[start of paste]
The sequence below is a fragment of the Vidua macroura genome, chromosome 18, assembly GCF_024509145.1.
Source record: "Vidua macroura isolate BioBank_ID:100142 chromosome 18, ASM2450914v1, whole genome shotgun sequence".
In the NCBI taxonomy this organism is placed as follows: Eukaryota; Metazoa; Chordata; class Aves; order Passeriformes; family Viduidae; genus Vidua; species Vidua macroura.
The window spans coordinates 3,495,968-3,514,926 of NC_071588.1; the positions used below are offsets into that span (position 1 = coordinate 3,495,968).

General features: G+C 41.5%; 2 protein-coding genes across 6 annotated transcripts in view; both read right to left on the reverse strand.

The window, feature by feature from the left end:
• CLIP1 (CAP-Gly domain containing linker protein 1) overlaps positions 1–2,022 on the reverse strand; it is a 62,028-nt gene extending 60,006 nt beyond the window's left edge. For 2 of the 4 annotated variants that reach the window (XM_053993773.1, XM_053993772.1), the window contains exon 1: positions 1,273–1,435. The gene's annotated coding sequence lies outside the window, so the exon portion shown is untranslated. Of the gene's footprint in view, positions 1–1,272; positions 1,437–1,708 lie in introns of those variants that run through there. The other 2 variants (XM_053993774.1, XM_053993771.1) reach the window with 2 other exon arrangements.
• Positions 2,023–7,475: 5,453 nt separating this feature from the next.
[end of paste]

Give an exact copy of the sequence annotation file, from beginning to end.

The sequence below is a fragment of the Vidua macroura genome, chromosome 18, assembly GCF_024509145.1.
Source record: "Vidua macroura isolate BioBank_ID:100142 chromosome 18, ASM2450914v1, whole genome shotgun sequence".
In the NCBI taxonomy this organism is placed as follows: Eukaryota; Metazoa; Chordata; class Aves; order Passeriformes; family Viduidae; genus Vidua; species Vidua macroura.
The window spans coordinates 3,495,968-3,514,926 of NC_071588.1; the positions used below are offsets into that span (position 1 = coordinate 3,495,968).

General features: G+C 41.5%; 2 protein-coding genes across 6 annotated transcripts in view; both read right to left on the reverse strand.

The window, feature by feature from the left end:
• CLIP1 (CAP-Gly domain containing linker protein 1) overlaps positions 1–2,022 on the reverse strand; it is a 62,028-nt gene extending 60,006 nt beyond the window's left edge. For 2 of the 4 annotated variants that reach the window (XM_053993773.1, XM_053993772.1), the window contains exon 1: positions 1,273–1,435. The gene's annotated coding sequence lies outside the window, so the exon portion shown is untranslated. Of the gene's footprint in view, positions 1–1,272; positions 1,437–1,708 lie in introns of those variants that run through there. The other 2 variants (XM_053993774.1, XM_053993771.1) reach the window with 2 other exon arrangements.
• Positions 2,023–7,475: 5,453 nt separating this feature from the next.